Arroz de pato is a traditional Portuguese dish
This dish was created in northern Portugal, in the city of Braga. The dish quickly gained popularity all over the country and is now offered at many restaurants from the north to the south and in Portuguese communities all around the world. It’s also a popular Sunday family dinner.
Is it hard to make arroz de pato? Does it take long?
It’s not complicated at all. It is, however, time consuming.
In a nutshell, you brown the duck, slow-cook the duck to flavour it, make a delicious broth, cook the rice in the broth, and then finish off the dish under the broiler.
These are all easy steps, but they do require a bit of time. This is a perfect weekend dish, but is less ideal as a quick weeknight meal after work.
The inspiration behind this Portuguese duck rice
The last time we had this meal was at my cousin’s house when we visited Portugal a little over a year ago. We enjoyed this wonderful dish in Viana do Castelo, in northern Portugal, at his beautiful home.
My cousin and his family treated us so well! They took us to many places around their region, and even to Santiago de Compostela in Spain. Food was definitely a highlight for us during our stay. They really went above and beyond to make it a visit we’d never forget.
As much as we loved the food we ate out, they treated us to some mind blowing homemade meals too. Not only are they fantastic cooks, they also grow vegetables and fruits and raise some animals. It’s the ultimate farm-to-table experience. The duck they cooked for their Arroz de pato dish was raised on their little farm. Crazy fresh, right?!
We have such fond memories of our time with our family in Portugal, and we certainly miss travelling! Remember those days… when we could travel? Thanks to the pandemic, travelling has been put on hold. But, we’re hopeful that brighter days are ahead and we’ll get to see more of our country and the whole world, eventually, including to get back to visit Portugal again.
Perfect for guests or leftovers
As I mentioned before, this is a popular Sunday meal in Portugal. It’s not surprising. It’s perfect comfort food and the recipe makes a portion large enough to serve a big family gathered around the table together.
If you don’t have a large family, you can still make the same portion and have delicious leftovers for your next dinner or work lunches. That’s a worthwhile compromise — more time in the kitchen on the weekend and a quick dinner re-heat after a long day at work during the week. You’re sure to make today, and even the next few days, yummy!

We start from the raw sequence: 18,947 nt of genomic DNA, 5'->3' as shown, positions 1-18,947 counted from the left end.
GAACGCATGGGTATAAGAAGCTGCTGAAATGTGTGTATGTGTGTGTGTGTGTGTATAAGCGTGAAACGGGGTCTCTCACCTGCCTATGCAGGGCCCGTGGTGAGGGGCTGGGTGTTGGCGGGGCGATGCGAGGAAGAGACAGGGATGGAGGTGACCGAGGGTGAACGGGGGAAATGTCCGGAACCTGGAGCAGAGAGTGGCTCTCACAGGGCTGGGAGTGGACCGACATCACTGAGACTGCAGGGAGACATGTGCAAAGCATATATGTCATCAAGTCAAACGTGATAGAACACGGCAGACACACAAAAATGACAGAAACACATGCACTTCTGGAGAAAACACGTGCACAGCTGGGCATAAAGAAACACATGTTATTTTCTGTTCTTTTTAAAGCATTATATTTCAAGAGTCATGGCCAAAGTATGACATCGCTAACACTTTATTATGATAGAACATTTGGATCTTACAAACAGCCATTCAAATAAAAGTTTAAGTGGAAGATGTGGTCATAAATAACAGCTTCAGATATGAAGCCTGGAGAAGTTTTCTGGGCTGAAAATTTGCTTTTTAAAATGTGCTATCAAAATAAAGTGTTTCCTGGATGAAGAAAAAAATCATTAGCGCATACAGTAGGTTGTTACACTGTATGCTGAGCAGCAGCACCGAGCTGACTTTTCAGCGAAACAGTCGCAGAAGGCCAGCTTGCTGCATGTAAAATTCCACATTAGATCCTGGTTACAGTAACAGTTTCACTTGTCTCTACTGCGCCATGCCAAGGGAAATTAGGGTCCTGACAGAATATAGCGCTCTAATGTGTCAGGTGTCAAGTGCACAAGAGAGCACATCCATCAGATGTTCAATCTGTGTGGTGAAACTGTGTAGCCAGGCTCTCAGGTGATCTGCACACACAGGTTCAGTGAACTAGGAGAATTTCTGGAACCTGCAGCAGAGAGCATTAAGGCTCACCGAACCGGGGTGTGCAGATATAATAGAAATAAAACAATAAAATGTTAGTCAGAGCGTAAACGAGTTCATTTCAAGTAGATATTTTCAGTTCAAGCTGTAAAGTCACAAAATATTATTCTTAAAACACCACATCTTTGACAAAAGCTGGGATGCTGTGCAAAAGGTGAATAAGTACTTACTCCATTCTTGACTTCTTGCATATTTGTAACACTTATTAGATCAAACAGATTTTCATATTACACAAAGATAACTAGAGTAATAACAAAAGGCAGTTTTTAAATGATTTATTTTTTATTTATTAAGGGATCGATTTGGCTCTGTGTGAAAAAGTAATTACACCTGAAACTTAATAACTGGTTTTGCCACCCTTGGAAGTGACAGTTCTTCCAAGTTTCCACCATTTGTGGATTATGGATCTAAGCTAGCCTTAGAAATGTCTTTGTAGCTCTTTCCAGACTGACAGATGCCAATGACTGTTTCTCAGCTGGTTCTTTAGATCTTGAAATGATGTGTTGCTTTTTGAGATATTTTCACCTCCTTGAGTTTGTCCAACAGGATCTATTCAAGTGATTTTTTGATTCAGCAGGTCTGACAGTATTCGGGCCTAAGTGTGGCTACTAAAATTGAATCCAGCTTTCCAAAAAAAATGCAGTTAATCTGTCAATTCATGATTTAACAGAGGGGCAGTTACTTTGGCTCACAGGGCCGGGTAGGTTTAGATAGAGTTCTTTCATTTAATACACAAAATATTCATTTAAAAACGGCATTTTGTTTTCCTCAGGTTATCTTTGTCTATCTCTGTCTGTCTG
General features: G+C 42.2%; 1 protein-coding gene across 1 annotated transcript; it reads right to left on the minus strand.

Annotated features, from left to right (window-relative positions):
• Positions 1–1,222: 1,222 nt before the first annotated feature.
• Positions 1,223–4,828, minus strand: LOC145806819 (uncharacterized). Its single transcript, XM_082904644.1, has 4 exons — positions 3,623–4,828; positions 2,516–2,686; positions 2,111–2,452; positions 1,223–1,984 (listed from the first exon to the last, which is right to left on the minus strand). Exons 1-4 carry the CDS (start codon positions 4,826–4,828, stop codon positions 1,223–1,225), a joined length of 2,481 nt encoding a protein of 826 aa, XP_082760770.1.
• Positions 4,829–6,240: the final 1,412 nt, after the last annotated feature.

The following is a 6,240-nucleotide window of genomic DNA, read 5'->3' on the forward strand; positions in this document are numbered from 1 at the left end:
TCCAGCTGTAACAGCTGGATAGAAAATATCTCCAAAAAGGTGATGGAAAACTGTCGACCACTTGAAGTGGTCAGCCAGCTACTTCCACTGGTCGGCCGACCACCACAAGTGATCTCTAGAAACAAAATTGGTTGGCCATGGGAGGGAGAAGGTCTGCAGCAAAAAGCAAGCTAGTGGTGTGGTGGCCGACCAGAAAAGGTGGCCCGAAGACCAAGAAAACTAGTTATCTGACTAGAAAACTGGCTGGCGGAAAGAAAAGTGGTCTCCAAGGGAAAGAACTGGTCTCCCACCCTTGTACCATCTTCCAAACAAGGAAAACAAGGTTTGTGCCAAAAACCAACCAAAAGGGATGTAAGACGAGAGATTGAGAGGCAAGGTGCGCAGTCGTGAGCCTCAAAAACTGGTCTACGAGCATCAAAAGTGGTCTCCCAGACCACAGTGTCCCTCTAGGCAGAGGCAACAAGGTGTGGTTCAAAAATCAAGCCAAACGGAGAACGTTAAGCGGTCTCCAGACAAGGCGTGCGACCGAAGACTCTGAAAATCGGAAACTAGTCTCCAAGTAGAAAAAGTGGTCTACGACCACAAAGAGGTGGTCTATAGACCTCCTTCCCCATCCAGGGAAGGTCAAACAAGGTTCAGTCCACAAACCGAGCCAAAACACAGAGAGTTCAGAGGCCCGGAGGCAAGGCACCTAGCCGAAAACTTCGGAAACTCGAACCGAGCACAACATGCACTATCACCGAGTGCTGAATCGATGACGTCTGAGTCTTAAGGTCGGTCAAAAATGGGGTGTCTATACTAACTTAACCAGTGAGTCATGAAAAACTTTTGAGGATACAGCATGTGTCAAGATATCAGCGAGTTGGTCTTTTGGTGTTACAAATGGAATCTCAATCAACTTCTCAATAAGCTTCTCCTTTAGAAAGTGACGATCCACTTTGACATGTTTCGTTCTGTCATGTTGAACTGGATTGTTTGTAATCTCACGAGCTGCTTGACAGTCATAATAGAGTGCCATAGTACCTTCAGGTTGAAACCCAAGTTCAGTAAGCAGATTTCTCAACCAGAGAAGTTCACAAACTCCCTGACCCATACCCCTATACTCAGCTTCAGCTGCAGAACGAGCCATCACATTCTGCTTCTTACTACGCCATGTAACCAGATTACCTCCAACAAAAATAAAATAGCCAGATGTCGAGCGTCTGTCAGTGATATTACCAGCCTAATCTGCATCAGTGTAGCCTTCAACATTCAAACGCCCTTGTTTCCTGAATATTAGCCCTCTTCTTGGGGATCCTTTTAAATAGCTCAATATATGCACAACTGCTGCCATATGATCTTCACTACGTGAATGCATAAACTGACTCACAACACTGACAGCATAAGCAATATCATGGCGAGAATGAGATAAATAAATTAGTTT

Portuguese duck rice – arroz de pato
- 1/2 raw duck cut into 6 to 8 pieces
- 1/4 cup + 1 tbsp olive oil
- 1 whole cooking onion sliced
- 4 cloves garlic sliced
- 1 cup white wine
- 1 large carrot peeled and roughly cut into large pieces
- 1 whole Portuguese chouriço about 12oz or 340g
- 1 piece toucinho (or smoked bacon or pancetta) chopped (7oz or 200g)
- 2 bay leaves
- 1/2 tsp freshly ground black pepper
- 1 tsp kosher salt
- 6 cups water or enough to cover the duck
- 2 cups long grain white rice
- 1/2 cup black olives
- Fresh parsley roughly chopped (for garnish over the cooked dish)
- In a large heavy pot or dutch oven, heat a 1/4 cup olive oil on medium to medium high heat.
- Add the pieces of duck, skin side down and cook until browned on the first side, roughly 2 to 3 minutes.
- Turn the duck pieces over and brown for another 2 minutes.
- Remove the duck pieces and place them on a plate.
- Add the onions to the dutch oven and sauté for about 1 minute.
- Add the garlic and continue to sauté for another minute or until the onions are soft.
- Add the white wine and scrape the stuck on bits of duck from the bottom and edges of the pan.
- Add the salt and pepper.
- Cook the wine for about 2 minutes.
- Place the pieces of duck back in the pot.
- Add the chouriço, toucinho, carrots, bay leaf and water.
- Bring to a boil and place the lid on the pot.
- Reduce the heat to low, and simmer for about 50 minutes.
- While the duck is cooking, place the rice in a large mesh sieve and wash under cold water for about 1 minute.
- Place/fit a bowl under the sieve, fill it with water until the rice is submersed, and let the rice continue to soak until it’s needed later in the recipe.
- Once the duck is cooked, use tongs to remove the duck pieces, toucinho and chouriço from the broth onto a plate and let cool.
- Strain the broth from the pot into a large measuring cup or bowl.
- Discard the remaining ingredients.
- In a medium or large pot, heat 4 1/2 cups of the strained broth until it starts to bubble.
- Add the rice, bring to a light boil, reduce the heat to low, cover and let cook for 8 to 9 minutes.
- Preheat the oven on the broiler setting.
- Once the rice is cooked, remove it from the heat and let it rest covered for about 10 minutes. Don’t peak!
- Uncover the pot of rice and fluff with a fork.
- Once the duck has cooled down, shred/pull all the meat off the bones, and discard the bones. Set aside.
- Cut the chouriço into wheels and the toucinho in small bite-sized peices.
- In a large bowl, place the fluffed rice, shredded duck, 1/2 the chouriço wheels, toucinho pieces, black olives, and toss to mix all the ingredients well.
- Place the mixed duck ingredients in a large deep baking dish (we used a traditional red Portuguese clay dish).
- Place the remaining chouriço wheels over the rice in a decorative way. Be creative!
- Place the dish in the oven and cook for about 5 minutes or until the chouriço edges get a little crispy.
- Remove from the oven, garnish with fresh chopped parsley and serve. Enjoy!
Leave a Reply